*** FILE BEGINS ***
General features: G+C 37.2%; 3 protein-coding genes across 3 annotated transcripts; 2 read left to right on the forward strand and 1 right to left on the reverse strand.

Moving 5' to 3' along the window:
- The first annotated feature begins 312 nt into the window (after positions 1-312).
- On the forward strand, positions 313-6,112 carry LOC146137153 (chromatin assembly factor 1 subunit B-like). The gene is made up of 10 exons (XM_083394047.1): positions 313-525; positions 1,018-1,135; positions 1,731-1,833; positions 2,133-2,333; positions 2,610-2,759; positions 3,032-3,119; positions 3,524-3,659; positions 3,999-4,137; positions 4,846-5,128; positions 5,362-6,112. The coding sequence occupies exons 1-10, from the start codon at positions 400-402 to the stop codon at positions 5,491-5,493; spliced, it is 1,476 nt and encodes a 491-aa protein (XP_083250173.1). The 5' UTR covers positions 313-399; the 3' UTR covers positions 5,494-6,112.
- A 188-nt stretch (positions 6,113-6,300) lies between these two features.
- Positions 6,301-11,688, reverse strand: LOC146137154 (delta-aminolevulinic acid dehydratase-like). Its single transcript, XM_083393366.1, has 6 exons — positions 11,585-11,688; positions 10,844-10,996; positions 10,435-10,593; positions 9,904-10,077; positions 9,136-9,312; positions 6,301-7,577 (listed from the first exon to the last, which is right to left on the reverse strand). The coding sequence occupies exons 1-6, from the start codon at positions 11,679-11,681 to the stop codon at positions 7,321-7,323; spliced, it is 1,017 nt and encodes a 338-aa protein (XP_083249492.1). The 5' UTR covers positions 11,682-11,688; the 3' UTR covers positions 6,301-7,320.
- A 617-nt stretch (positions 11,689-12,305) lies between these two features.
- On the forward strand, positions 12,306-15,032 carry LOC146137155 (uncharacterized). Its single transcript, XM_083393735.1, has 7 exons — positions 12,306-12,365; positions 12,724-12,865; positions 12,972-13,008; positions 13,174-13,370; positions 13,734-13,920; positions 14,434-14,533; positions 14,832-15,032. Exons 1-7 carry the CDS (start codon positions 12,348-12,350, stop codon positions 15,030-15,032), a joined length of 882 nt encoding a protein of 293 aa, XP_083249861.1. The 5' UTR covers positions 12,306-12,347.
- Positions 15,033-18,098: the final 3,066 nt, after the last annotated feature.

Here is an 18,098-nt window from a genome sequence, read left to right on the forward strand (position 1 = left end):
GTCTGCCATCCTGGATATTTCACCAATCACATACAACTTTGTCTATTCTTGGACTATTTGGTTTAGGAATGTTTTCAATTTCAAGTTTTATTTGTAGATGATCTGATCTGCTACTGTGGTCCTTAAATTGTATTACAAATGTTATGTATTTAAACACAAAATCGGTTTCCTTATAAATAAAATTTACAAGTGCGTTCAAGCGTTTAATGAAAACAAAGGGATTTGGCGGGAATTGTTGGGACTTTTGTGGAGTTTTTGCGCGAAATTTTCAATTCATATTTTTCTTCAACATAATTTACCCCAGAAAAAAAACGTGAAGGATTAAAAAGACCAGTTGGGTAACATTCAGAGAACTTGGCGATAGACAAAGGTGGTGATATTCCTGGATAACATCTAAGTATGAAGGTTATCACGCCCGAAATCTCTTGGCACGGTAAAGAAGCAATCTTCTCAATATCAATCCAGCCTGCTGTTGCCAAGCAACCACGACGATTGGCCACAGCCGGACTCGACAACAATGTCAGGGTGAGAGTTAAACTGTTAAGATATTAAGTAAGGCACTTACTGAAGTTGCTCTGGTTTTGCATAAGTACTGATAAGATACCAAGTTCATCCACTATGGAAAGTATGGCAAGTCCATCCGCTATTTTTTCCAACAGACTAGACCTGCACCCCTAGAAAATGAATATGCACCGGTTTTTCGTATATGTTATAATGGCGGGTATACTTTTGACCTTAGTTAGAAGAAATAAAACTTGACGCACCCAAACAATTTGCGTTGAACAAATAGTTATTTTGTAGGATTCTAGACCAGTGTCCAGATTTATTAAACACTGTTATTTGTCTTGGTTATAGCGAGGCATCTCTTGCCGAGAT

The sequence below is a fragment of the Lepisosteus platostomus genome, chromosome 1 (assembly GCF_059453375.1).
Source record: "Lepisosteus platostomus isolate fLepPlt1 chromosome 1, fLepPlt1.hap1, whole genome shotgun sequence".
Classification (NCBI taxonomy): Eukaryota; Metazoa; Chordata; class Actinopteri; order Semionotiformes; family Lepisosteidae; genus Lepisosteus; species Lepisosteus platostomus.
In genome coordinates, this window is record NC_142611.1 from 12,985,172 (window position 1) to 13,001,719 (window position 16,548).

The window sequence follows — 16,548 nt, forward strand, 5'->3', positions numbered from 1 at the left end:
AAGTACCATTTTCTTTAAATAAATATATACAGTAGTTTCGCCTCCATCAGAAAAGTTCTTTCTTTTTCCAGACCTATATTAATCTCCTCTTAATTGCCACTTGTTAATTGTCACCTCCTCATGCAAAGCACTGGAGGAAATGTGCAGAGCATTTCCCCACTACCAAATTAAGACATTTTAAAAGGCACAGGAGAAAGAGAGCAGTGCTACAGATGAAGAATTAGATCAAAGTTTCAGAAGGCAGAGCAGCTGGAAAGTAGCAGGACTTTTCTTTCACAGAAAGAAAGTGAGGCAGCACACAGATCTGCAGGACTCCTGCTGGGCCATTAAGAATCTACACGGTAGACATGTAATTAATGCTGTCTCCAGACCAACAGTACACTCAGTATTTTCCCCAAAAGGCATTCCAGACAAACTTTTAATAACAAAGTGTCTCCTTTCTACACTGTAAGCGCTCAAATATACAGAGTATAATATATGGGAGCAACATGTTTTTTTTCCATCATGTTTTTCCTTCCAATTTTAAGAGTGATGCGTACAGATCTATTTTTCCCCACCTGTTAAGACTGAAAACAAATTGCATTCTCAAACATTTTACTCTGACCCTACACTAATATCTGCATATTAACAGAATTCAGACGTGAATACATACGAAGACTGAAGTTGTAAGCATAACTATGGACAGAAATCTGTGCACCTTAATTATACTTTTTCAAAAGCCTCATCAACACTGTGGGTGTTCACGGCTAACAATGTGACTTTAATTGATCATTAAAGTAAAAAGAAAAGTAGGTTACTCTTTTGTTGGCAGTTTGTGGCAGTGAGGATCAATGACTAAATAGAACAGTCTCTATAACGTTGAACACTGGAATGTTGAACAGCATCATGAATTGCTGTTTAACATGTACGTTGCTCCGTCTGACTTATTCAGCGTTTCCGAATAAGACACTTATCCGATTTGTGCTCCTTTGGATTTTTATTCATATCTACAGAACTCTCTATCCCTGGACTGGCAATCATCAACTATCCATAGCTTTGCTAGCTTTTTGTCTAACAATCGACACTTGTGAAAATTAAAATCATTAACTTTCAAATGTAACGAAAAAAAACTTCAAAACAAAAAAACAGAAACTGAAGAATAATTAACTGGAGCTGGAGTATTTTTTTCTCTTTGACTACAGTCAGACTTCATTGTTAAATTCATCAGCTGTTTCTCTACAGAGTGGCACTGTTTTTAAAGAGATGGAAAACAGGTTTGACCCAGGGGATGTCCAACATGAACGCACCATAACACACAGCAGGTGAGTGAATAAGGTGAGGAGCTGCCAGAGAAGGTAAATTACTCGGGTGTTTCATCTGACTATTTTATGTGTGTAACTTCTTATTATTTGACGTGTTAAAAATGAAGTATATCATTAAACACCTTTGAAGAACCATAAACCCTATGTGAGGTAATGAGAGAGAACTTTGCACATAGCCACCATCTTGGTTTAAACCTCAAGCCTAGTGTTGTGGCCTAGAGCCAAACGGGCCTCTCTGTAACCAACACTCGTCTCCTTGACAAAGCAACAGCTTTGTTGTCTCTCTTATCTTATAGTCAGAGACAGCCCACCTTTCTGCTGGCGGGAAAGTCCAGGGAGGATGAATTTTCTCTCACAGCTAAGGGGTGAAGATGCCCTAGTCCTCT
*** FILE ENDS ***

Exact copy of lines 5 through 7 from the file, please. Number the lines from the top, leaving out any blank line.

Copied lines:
- A 188-nt stretch (positions 6,113-6,300) lies between these two features.
- Positions 6,301-11,688, reverse strand: LOC146137154 (delta-aminolevulinic acid dehydratase-like). Its single transcript, XM_083393366.1, has 6 exons — positions 11,585-11,688; positions 10,844-10,996; positions 10,435-10,593; positions 9,904-10,077; positions 9,136-9,312; positions 6,301-7,577 (listed from the first exon to the last, which is right to left on the reverse strand). The coding sequence occupies exons 1-6, from the start codon at positions 11,679-11,681 to the stop codon at positions 7,321-7,323; spliced, it is 1,017 nt and encodes a 338-aa protein (XP_083249492.1). The 5' UTR covers positions 11,682-11,688; the 3' UTR covers positions 6,301-7,320.
- A 617-nt stretch (positions 11,689-12,305) lies between these two features.